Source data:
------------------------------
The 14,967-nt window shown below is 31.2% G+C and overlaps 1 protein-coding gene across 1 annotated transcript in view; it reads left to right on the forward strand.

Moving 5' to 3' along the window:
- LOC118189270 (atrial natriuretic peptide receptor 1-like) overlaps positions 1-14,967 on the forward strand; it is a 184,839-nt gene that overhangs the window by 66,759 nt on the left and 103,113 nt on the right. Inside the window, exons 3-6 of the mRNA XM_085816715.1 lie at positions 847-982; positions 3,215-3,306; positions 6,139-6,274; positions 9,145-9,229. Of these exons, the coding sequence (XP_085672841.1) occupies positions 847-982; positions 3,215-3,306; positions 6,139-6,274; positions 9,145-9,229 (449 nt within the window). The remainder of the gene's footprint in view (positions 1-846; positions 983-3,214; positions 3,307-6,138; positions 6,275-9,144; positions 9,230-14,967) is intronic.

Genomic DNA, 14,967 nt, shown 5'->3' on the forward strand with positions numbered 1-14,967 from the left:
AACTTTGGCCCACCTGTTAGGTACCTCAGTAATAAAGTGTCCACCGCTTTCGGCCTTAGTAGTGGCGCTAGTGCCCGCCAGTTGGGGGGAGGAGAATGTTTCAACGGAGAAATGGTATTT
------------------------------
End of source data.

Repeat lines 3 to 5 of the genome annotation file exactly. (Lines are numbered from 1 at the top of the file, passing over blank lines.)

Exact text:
- LOC118189270 (atrial natriuretic peptide receptor 1-like) overlaps positions 1-14,967 on the forward strand; it is a 184,839-nt gene that overhangs the window by 66,759 nt on the left and 103,113 nt on the right. Inside the window, exons 3-6 of the mRNA XM_085816715.1 lie at positions 847-982; positions 3,215-3,306; positions 6,139-6,274; positions 9,145-9,229. Of these exons, the coding sequence (XP_085672841.1) occupies positions 847-982; positions 3,215-3,306; positions 6,139-6,274; positions 9,145-9,229 (449 nt within the window). The remainder of the gene's footprint in view (positions 1-846; positions 983-3,214; positions 3,307-6,138; positions 6,275-9,144; positions 9,230-14,967) is intronic.

Genomic DNA, 14,967 nt, shown 5'->3' on the forward strand with positions numbered 1-14,967 from the left:
AACTTTGGCCCACCTGTTAGGTACCTCAGTAATAAAGTGTCCACCGCTTTCGGCCTTAGTAGTGGCGCTAGTGCCCGCCAGTTGGGGGGAGGAGAATGTTTCAACGGAGAAATGGTATTT